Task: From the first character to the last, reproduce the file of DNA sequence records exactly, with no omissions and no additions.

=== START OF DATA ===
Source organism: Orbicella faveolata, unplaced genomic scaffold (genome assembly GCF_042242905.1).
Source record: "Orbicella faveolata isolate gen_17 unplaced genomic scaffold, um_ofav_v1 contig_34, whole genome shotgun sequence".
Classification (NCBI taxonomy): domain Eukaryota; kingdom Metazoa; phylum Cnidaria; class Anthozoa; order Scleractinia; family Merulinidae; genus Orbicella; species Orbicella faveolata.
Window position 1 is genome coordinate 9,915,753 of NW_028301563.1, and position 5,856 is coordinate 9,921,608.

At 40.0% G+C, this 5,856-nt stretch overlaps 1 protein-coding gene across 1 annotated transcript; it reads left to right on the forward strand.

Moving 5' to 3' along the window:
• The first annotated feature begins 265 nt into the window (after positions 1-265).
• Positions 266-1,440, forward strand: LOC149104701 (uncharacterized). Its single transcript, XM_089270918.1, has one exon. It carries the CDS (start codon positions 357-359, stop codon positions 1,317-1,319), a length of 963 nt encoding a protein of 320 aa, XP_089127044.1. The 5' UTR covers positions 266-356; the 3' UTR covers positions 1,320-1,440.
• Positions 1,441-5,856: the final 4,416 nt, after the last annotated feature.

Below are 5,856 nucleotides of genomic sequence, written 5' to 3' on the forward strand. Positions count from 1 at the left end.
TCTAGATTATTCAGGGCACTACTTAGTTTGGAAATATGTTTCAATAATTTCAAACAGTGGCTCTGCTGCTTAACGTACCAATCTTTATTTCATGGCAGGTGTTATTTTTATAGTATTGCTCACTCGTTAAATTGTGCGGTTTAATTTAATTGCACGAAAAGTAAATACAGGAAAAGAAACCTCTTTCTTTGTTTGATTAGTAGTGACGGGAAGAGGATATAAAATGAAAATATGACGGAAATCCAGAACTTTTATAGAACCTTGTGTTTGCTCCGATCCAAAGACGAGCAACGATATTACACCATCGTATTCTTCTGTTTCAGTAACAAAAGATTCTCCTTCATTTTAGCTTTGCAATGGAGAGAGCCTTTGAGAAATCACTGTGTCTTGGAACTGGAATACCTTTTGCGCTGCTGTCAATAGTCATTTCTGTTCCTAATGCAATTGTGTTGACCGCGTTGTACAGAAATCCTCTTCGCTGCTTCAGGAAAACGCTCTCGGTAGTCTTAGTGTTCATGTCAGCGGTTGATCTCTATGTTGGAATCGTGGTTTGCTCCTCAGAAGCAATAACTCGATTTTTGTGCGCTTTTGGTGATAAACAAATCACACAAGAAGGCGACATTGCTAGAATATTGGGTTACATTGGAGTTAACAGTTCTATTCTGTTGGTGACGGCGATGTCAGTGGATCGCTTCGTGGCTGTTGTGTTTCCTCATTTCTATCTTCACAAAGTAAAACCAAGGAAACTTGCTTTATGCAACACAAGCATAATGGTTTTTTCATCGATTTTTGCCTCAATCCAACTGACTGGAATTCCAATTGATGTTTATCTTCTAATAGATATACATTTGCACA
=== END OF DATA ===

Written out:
Source organism: Orbicella faveolata, unplaced genomic scaffold (genome assembly GCF_042242905.1).
Source record: "Orbicella faveolata isolate gen_17 unplaced genomic scaffold, um_ofav_v1 contig_34, whole genome shotgun sequence".
Classification (NCBI taxonomy): domain Eukaryota; kingdom Metazoa; phylum Cnidaria; class Anthozoa; order Scleractinia; family Merulinidae; genus Orbicella; species Orbicella faveolata.
Window position 1 is genome coordinate 9,915,753 of NW_028301563.1, and position 5,856 is coordinate 9,921,608.

At 40.0% G+C, this 5,856-nt stretch overlaps 1 protein-coding gene across 1 annotated transcript; it reads left to right on the forward strand.

Moving 5' to 3' along the window:
• The first annotated feature begins 265 nt into the window (after positions 1-265).
• Positions 266-1,440, forward strand: LOC149104701 (uncharacterized). Its single transcript, XM_089270918.1, has one exon. It carries the CDS (start codon positions 357-359, stop codon positions 1,317-1,319), a length of 963 nt encoding a protein of 320 aa, XP_089127044.1. The 5' UTR covers positions 266-356; the 3' UTR covers positions 1,320-1,440.
• Positions 1,441-5,856: the final 4,416 nt, after the last annotated feature.

Below are 5,856 nucleotides of genomic sequence, written 5' to 3' on the forward strand. Positions count from 1 at the left end.
TCTAGATTATTCAGGGCACTACTTAGTTTGGAAATATGTTTCAATAATTTCAAACAGTGGCTCTGCTGCTTAACGTACCAATCTTTATTTCATGGCAGGTGTTATTTTTATAGTATTGCTCACTCGTTAAATTGTGCGGTTTAATTTAATTGCACGAAAAGTAAATACAGGAAAAGAAACCTCTTTCTTTGTTTGATTAGTAGTGACGGGAAGAGGATATAAAATGAAAATATGACGGAAATCCAGAACTTTTATAGAACCTTGTGTTTGCTCCGATCCAAAGACGAGCAACGATATTACACCATCGTATTCTTCTGTTTCAGTAACAAAAGATTCTCCTTCATTTTAGCTTTGCAATGGAGAGAGCCTTTGAGAAATCACTGTGTCTTGGAACTGGAATACCTTTTGCGCTGCTGTCAATAGTCATTTCTGTTCCTAATGCAATTGTGTTGACCGCGTTGTACAGAAATCCTCTTCGCTGCTTCAGGAAAACGCTCTCGGTAGTCTTAGTGTTCATGTCAGCGGTTGATCTCTATGTTGGAATCGTGGTTTGCTCCTCAGAAGCAATAACTCGATTTTTGTGCGCTTTTGGTGATAAACAAATCACACAAGAAGGCGACATTGCTAGAATATTGGGTTACATTGGAGTTAACAGTTCTATTCTGTTGGTGACGGCGATGTCAGTGGATCGCTTCGTGGCTGTTGTGTTTCCTCATTTCTATCTTCACAAAGTAAAACCAAGGAAACTTGCTTTATGCAACACAAGCATAATGGTTTTTTCATCGATTTTTGCCTCAATCCAACTGACTGGAATTCCAATTGATGTTTATCTTCTAATAGATATACATTTGCACA